10 Best Benefits of Sprouts

by John Staughton (BASc, BFA) last updated - Medically reviewed by Emily Borth(MS, RDN)

The health benefits of sprouts make up quite an impressive list, and they may include the ability to improve the digestive process, boost the metabolism, increase enzymatic activity throughout the body, prevent anemia, aid in weight loss, lower cholesterol, reduce blood pressure, prevent neural tube defects in infants, boost skin health, improve vision, support the immune system, and increase usable energy reserves.

What are Sprouts?

Sprouts may refer to a number of vegetable or plant beans after they begin to grow. The most common sprouts that people regularly use in cooking are alfalfa, soy, and mung bean, as well as various other types of bean sprouts. The reason that so many people turn to sprouts as a source of food is that they contain a significant amount of vitamins and nutrients not present in the un-sprouted form. Typically, a week after germination, the sprouts will have the highest concentration and bioavailability of nutrients. Seeds contain a packed storehouse of all the important nutrients that a plant will need to grow in its initial days, so those tiny caps are filled with important organic compounds, vitamins, and minerals that our body can also utilize. [1]

A wooden bowl of fresh sprouts on a wooden table

Sprout salad is ideal for losing weight. Photo Credit: Shutterstock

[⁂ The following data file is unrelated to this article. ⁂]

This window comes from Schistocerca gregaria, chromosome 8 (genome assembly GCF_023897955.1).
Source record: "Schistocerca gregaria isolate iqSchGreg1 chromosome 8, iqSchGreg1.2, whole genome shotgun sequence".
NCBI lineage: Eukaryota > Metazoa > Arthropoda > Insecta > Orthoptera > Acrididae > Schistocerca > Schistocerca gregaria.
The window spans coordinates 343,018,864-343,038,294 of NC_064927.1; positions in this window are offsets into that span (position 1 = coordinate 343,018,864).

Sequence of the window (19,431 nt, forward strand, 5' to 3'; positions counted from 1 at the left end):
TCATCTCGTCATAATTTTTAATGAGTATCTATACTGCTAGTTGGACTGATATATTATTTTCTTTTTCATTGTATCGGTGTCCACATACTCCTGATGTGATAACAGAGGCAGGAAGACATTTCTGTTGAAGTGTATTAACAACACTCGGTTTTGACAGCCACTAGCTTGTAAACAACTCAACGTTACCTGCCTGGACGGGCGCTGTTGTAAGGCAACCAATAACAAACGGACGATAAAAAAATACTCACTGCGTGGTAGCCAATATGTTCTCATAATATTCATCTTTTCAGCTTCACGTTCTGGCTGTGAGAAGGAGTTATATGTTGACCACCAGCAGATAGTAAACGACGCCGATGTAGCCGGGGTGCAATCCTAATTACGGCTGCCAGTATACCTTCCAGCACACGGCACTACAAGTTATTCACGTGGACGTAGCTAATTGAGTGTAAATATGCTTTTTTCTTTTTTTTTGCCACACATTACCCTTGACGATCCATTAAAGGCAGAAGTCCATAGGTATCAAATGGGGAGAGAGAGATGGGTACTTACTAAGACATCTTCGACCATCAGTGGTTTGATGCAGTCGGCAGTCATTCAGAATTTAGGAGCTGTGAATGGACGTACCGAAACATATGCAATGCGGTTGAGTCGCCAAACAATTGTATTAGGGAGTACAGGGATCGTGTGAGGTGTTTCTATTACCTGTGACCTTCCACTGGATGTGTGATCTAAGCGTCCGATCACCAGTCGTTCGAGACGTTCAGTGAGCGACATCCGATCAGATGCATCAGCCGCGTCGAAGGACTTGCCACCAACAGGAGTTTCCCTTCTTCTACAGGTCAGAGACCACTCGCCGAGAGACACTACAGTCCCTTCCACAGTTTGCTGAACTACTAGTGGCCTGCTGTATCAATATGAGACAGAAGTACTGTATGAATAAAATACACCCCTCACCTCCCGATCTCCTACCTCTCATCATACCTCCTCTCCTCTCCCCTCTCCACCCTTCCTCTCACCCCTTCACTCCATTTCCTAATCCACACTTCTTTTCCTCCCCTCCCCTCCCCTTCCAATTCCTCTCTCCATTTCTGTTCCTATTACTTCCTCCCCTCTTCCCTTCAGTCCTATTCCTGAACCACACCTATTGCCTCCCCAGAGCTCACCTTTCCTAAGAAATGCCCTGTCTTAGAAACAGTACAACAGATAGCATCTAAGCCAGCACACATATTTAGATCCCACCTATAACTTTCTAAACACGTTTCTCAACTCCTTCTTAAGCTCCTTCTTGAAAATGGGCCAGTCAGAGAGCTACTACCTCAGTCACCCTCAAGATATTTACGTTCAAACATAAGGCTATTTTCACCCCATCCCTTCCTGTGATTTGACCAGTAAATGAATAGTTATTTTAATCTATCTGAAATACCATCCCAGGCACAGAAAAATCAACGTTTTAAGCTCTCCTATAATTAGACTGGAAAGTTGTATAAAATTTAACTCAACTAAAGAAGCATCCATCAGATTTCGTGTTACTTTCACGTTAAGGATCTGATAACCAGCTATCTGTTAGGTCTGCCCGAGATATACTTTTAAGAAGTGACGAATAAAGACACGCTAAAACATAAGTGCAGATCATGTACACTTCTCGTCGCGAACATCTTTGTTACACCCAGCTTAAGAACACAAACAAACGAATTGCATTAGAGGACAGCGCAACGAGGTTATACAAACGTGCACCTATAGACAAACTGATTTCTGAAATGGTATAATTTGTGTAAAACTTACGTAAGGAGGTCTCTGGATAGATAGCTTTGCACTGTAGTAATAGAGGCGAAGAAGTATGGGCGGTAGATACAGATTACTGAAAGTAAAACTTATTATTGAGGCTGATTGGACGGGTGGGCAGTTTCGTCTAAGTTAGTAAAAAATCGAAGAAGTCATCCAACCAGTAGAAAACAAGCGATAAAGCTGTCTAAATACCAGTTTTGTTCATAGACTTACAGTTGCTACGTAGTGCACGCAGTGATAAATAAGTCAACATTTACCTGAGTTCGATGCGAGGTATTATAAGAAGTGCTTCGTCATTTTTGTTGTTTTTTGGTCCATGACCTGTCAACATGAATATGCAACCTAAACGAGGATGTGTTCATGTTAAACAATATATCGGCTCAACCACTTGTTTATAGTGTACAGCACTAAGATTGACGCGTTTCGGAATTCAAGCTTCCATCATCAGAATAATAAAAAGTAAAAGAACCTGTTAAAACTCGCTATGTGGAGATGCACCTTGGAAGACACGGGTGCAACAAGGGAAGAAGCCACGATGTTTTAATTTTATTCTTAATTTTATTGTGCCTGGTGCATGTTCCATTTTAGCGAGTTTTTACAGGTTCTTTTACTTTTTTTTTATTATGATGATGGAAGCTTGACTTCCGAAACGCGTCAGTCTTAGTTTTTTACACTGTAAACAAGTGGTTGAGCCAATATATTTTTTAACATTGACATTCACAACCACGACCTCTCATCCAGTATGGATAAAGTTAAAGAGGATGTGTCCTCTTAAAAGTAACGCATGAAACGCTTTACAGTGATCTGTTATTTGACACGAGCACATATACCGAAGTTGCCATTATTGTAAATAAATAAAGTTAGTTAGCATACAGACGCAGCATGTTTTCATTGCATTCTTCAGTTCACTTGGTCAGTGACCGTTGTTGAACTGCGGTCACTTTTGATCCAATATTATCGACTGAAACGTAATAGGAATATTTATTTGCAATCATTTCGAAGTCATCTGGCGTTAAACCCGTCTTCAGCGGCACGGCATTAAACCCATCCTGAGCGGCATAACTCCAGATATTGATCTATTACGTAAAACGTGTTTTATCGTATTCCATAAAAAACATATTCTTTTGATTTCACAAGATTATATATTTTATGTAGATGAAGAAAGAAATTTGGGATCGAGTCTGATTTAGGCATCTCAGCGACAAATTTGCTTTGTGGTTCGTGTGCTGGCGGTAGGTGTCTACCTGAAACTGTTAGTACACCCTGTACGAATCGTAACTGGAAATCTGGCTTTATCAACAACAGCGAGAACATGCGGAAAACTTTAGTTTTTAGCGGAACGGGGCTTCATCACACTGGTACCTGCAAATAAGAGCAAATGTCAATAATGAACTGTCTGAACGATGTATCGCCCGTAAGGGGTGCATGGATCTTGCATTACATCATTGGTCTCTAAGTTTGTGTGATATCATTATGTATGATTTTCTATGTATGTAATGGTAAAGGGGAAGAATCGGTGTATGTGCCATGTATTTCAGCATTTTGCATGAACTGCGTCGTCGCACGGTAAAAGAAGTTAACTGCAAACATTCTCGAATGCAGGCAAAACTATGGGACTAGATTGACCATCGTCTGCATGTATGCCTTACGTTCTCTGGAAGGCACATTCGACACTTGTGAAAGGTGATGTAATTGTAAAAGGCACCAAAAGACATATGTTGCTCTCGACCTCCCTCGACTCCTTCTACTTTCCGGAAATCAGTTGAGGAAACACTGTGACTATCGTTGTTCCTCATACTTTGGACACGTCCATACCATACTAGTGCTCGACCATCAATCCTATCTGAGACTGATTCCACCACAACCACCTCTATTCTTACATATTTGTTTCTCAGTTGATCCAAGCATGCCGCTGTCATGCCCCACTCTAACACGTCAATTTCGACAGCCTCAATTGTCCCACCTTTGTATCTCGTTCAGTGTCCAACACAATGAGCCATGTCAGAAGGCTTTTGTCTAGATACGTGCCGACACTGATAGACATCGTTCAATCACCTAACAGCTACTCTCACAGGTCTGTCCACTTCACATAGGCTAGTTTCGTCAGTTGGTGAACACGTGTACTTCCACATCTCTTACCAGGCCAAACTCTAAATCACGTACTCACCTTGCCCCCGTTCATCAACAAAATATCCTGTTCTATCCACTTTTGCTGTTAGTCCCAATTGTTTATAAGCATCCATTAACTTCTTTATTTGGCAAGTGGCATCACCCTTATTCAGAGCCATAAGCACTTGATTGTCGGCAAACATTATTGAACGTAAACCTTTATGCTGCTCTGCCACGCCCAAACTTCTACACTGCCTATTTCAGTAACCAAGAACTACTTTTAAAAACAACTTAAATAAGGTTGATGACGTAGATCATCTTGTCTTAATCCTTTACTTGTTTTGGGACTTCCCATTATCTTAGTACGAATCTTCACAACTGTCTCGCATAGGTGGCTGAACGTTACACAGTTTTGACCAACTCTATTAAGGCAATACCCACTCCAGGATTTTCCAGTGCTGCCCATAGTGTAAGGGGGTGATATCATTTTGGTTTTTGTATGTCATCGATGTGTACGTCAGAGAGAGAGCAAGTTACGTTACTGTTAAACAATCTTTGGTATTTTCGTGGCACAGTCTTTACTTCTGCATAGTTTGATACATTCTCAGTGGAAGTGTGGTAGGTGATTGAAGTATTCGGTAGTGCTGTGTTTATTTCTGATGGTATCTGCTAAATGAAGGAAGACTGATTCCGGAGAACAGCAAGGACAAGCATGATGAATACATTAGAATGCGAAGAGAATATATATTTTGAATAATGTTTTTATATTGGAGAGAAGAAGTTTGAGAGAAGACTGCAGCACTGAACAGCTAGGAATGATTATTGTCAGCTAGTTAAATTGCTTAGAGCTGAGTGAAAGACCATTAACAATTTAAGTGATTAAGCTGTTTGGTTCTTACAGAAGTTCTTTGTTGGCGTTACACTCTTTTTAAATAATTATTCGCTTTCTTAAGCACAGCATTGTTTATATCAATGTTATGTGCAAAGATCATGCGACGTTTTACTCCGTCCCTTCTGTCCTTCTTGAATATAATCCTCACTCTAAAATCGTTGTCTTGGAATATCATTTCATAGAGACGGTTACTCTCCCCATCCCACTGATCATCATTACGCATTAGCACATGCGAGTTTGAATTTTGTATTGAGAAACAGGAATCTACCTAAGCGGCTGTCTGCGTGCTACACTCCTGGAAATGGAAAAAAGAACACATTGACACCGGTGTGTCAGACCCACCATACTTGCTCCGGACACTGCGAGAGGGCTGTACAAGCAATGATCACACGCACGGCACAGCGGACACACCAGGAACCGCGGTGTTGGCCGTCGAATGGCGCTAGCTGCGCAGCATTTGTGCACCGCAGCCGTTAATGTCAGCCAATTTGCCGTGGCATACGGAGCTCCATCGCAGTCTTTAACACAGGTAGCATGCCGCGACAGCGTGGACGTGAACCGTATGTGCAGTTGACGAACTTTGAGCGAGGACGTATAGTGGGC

There are a number of different cultures that highly value sprouts as an essential element of their fare. Although they can be cultivated anywhere, they are often found as a topping for various dishes in Asian cuisine, as well as a common ingredient in salads. They are readily available no matter what market you go to. [2]

Nutrition Facts

Sprouts, NFS
Serving Size :
Total lipid (fat) [g]0.18
Carbohydrate, by difference [g]5.94
Energy 30
Water [g]90.4
Sugars, total including NLEA [g]4.13
Fiber, total dietary [g]1.8
Calcium, Ca [mg]13
Iron, Fe [mg]0.91
Magnesium, Mg [mg]21
Phosphorus, P [mg]54
Potassium, K [mg]149
Sodium, Na [mg]6
Zinc, Zn [mg]0.41
Copper, Cu [mg]0.16
Selenium, Se [µg]0.6
Vitamin A, RAE [µg]1
Carotene, beta [µg]6
Carotene, alpha [µg]6
Vitamin E (alpha-tocopherol) [mg]0.1
Cryptoxanthin, beta [µg]6
Vitamin C, total ascorbic acid [mg]13.2
Thiamin [mg]0.08
Riboflavin [mg]0.12
Niacin [mg]0.75
Vitamin B-6 [mg]0.09
Folate, total [µg]61
Choline, total [mg]14.4
Vitamin K (phylloquinone) [µg]33
Folate, food [µg]61
Folate, DFE [µg]61
Fatty acids, total saturated [g]0.05
16:0 [g]0.03
18:0 [g]0.01
18:1 [g]0.02
18:2 [g]0.04
18:3 [g]0.02
Fatty acids, total monounsaturated [g]0.02
Fatty acids, total polyunsaturated [g]0.06
Sources include : USDA [3]